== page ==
No school supplies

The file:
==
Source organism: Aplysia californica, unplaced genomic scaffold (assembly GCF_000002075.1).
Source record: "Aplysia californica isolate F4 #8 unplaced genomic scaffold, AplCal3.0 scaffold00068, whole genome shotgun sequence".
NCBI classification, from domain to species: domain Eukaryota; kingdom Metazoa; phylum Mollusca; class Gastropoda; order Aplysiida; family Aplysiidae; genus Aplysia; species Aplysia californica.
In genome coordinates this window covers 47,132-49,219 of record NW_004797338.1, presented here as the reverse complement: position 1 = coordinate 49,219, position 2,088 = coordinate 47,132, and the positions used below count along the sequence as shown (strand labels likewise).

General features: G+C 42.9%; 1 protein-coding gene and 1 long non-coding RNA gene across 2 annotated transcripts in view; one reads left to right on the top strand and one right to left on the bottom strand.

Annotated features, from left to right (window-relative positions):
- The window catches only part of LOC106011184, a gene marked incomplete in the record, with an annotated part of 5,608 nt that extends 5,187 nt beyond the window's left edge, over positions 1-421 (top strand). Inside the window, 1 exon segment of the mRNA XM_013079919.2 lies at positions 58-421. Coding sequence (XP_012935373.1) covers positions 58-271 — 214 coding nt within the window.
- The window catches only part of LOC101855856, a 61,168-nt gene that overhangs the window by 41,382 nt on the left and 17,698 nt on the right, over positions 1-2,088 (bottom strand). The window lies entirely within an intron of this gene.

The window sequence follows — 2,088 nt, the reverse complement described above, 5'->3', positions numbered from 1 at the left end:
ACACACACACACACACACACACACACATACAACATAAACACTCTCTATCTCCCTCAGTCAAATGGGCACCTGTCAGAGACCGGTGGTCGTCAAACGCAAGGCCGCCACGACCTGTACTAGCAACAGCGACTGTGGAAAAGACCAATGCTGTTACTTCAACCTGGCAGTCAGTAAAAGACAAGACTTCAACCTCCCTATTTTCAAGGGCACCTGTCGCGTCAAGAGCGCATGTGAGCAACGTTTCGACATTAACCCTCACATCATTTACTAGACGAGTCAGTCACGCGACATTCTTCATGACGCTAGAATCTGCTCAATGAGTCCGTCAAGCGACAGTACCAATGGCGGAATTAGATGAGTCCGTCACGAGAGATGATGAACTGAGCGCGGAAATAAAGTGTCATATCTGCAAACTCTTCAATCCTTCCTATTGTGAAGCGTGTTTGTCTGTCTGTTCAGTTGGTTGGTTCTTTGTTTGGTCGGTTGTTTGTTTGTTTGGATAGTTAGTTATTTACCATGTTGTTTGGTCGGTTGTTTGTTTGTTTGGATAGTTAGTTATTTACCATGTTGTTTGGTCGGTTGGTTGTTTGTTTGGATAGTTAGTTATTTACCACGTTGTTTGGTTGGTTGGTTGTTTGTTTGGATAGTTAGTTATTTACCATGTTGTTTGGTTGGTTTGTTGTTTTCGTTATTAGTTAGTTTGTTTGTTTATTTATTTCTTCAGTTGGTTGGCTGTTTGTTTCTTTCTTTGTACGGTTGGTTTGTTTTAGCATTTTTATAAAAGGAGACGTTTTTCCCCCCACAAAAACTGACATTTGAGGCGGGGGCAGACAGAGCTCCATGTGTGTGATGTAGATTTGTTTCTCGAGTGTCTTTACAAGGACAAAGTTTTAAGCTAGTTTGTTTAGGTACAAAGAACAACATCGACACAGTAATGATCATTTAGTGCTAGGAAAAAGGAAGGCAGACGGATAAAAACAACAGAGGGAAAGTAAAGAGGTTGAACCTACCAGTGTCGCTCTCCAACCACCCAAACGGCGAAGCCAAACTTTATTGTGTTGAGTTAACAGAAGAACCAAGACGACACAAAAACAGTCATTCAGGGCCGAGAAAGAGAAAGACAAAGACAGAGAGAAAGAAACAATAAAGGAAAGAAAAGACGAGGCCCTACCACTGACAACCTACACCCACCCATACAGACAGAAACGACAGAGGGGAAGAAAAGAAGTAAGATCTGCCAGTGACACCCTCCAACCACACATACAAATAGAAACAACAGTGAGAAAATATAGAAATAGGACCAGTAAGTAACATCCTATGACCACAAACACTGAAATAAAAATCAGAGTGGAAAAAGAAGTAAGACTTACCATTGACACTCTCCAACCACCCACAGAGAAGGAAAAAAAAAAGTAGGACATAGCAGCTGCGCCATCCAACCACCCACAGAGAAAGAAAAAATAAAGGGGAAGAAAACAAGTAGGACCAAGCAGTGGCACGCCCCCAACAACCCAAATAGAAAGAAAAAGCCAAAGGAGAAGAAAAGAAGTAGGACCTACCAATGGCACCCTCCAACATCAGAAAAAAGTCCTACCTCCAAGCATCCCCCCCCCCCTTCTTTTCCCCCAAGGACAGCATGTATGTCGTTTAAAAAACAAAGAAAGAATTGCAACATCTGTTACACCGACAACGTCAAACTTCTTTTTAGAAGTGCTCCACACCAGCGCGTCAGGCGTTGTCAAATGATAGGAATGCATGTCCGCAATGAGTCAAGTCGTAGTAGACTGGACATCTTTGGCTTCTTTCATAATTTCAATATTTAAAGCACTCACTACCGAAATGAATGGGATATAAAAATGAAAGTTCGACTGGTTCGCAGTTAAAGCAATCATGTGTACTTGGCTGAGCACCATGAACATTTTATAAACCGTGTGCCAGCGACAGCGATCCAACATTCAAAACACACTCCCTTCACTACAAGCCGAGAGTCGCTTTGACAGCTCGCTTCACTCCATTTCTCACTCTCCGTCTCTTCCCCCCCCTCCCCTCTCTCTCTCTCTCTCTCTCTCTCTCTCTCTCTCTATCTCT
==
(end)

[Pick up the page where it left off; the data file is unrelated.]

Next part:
On Tuesday I read to the kindergarten, which was wonderful. There are about 8 kindergarteners and I really like the kindergarten teacher. We read "Brown Bear, Brown Bear, What Do You See" which is great for teaching colors. They sang me a song and then I tried to teach them a song. It was a good time. The kindergarten is in rather desperate need of supplies. At the moment they have chairs, tables, and a few Duplo blocks and that is literally it. There were some colouring books, but in a rather stupid move on my part (in my defense, it was soon after I got here and I didn't know how things worked yet) I let some of the learners borrow them and they coloured in them. I would love to get donations of toys, but I can't figure out how to get them shipped. The library can be stocked by sending M-bags, which are relatively cheap, but you can't send toys by M-bag and I think it could get to be quite expensive to send them. If you have any ideas, email me. Also, while I'm at it, if you have any connections with a computer or a copier company and could put in a good word for me when I write and ask for donations, I would be very much in your debt. We now have 3 broken computers, a broken printer, and a broken copier… all of them beyond my ability to fix. Some of them were actually donated already broken and the copier breaks with regularity every month or so for 3 weeks to a month, which is unfortunate since it is incredibly difficult to teach with no copier (I actually tried to hand write a worksheet once, but it was so much work that I gave up.)